“Recycling is everyone's business. Strategic minerals like rare earths should never end up in landfills,” Dawes said.

Recyclers say automakers are interested in high-quality recycled products that can be put back into production quickly.

ReElement's Jensen said the quality of the oxide that can be returned to the automaker's supply chain is “the most important factor.” Harrison agreed, adding that “consistency of quality” is also important.

Demolition is an expensive and energy-intensive process, so HyProMag's “big solution” is a separation process that produces magnet powder, which is compatible with long-loop hydrometallurgical recycling processes and recycling processes from conventional mines. It costs less and has a lower carbon footprint by comparison, Dawes said. -Manufacture of magnets.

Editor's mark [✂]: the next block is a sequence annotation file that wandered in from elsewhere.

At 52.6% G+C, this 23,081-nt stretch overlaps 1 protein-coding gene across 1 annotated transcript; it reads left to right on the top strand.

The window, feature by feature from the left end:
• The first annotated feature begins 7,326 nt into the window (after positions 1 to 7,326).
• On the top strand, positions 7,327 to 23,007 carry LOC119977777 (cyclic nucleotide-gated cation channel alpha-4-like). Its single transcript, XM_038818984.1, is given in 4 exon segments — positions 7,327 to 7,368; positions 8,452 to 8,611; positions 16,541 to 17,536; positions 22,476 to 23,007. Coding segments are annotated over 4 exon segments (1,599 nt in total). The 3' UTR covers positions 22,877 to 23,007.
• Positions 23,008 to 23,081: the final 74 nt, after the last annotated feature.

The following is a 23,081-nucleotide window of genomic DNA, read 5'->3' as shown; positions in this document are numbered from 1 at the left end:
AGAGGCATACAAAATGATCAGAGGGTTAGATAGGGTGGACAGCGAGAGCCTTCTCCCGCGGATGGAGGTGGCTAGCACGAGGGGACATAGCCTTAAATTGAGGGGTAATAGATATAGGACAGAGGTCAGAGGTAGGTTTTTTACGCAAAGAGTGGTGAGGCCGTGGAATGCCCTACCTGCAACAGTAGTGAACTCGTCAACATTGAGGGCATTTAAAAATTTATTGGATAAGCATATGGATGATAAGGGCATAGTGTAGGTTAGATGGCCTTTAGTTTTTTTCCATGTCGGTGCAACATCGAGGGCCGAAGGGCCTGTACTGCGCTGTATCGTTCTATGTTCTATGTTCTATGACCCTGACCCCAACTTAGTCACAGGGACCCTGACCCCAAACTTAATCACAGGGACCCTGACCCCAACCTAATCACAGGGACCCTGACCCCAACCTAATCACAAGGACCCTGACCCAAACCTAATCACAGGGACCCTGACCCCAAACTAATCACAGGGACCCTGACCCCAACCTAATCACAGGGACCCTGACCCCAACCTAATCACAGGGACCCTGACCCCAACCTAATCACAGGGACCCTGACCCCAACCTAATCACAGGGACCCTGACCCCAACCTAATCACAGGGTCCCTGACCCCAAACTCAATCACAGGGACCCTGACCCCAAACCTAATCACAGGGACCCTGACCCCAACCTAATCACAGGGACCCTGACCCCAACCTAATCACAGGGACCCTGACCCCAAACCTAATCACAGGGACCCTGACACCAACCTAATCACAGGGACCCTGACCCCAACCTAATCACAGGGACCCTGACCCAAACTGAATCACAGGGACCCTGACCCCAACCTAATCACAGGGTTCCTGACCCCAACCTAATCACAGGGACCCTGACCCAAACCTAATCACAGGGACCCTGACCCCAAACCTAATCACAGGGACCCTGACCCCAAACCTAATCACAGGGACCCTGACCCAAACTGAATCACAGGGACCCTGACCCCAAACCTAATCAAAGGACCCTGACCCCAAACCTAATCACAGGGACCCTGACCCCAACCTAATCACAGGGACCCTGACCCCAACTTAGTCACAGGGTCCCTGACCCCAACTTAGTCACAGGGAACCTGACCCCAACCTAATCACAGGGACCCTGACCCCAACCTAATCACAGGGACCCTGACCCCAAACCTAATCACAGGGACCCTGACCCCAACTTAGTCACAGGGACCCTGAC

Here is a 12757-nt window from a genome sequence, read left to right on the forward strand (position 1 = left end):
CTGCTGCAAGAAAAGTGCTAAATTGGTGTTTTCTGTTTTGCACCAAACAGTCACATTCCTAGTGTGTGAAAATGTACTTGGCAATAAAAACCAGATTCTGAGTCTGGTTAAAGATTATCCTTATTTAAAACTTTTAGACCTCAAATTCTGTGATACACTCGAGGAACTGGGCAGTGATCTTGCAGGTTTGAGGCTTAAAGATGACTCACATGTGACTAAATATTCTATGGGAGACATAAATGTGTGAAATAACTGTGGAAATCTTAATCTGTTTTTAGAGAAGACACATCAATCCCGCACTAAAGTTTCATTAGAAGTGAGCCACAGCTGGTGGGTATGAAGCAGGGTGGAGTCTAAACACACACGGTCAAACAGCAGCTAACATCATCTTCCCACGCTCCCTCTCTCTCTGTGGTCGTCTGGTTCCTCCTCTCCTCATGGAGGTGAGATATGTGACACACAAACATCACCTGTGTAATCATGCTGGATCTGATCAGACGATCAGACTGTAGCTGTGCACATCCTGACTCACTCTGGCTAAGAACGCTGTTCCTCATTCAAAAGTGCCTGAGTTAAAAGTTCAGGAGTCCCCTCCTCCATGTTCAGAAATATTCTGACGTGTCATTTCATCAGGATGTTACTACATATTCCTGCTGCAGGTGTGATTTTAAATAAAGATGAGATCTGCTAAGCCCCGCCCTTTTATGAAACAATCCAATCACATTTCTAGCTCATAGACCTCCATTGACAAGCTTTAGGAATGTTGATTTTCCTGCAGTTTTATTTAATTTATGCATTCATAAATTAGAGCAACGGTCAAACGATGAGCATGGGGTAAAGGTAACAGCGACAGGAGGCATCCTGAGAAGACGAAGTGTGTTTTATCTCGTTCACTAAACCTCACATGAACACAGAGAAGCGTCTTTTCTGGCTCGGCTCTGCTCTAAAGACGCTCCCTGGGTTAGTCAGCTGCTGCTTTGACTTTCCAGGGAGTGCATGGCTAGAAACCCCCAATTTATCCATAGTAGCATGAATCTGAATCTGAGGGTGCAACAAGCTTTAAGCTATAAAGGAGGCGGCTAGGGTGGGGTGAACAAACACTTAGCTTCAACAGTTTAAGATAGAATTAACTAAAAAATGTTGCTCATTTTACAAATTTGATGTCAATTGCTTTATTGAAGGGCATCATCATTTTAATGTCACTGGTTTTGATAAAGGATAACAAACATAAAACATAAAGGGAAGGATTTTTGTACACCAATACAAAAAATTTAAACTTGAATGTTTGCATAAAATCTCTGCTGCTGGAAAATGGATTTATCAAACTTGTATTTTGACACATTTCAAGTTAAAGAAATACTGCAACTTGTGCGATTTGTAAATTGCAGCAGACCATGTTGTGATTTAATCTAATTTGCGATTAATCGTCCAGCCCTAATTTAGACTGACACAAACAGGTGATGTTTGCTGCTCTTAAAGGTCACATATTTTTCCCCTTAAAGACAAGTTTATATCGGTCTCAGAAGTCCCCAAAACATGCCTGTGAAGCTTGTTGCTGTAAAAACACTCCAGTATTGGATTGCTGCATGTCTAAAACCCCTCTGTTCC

There is no single best recycling method

“At this time, there is no cross-industry process,” a Hitachi spokesperson told Fast Market. “We recognize that industry rules and standardization will be a challenge going forward.”

“There is room for a number of technologies to help shape the supply chain to handle raw materials with a variety of rare earth compositions,” Harrison said.

There is interest not only from end users but also from policy makers.

On November 13, the European Commission announced that it would raise its recycling target to at least 25% of the EU's annual raw material consumption, up from 15% announced in March 2023.

“Magnet recycling has the potential to meet a portion of total rare earth demand, and setting a target of 25% is a good starting point,” Harrison said.

Our team of rare earth experts and price reporters provide weekly rare earth price and market analysis. Learn more about all rare earth prices here.

Source link